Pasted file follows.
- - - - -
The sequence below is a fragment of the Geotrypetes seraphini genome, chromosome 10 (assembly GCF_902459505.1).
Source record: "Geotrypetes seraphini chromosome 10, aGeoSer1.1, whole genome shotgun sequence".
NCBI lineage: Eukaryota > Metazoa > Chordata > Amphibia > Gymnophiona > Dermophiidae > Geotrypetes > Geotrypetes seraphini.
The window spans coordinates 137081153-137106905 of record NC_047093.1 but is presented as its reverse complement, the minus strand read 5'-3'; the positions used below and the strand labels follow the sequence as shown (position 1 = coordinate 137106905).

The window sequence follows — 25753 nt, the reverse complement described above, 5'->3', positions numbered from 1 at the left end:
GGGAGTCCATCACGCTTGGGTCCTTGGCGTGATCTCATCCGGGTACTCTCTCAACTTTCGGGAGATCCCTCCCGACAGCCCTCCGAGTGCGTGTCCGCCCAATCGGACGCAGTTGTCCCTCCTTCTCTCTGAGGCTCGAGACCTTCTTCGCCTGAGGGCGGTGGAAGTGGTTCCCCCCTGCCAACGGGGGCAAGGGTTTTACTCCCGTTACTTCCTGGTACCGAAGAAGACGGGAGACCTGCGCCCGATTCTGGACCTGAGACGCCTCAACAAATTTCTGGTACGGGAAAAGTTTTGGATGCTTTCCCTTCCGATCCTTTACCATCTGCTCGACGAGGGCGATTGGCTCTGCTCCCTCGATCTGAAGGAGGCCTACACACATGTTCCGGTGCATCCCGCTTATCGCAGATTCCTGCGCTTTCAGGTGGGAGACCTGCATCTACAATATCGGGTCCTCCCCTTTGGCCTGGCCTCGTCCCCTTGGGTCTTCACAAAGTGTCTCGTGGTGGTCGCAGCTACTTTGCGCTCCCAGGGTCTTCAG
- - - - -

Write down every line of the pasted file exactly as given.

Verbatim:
The sequence below is a fragment of the Geotrypetes seraphini genome, chromosome 10 (assembly GCF_902459505.1).
Source record: "Geotrypetes seraphini chromosome 10, aGeoSer1.1, whole genome shotgun sequence".
NCBI lineage: Eukaryota > Metazoa > Chordata > Amphibia > Gymnophiona > Dermophiidae > Geotrypetes > Geotrypetes seraphini.
The window spans coordinates 137081153-137106905 of record NC_047093.1 but is presented as its reverse complement, the minus strand read 5'-3'; the positions used below and the strand labels follow the sequence as shown (position 1 = coordinate 137106905).

The window sequence follows — 25753 nt, the reverse complement described above, 5'->3', positions numbered from 1 at the left end:
GGGAGTCCATCACGCTTGGGTCCTTGGCGTGATCTCATCCGGGTACTCTCTCAACTTTCGGGAGATCCCTCCCGACAGCCCTCCGAGTGCGTGTCCGCCCAATCGGACGCAGTTGTCCCTCCTTCTCTCTGAGGCTCGAGACCTTCTTCGCCTGAGGGCGGTGGAAGTGGTTCCCCCCTGCCAACGGGGGCAAGGGTTTTACTCCCGTTACTTCCTGGTACCGAAGAAGACGGGAGACCTGCGCCCGATTCTGGACCTGAGACGCCTCAACAAATTTCTGGTACGGGAAAAGTTTTGGATGCTTTCCCTTCCGATCCTTTACCATCTGCTCGACGAGGGCGATTGGCTCTGCTCCCTCGATCTGAAGGAGGCCTACACACATGTTCCGGTGCATCCCGCTTATCGCAGATTCCTGCGCTTTCAGGTGGGAGACCTGCATCTACAATATCGGGTCCTCCCCTTTGGCCTGGCCTCGTCCCCTTGGGTCTTCACAAAGTGTCTCGTGGTGGTCGCAGCTACTTTGCGCTCCCAGGGTCTTCAG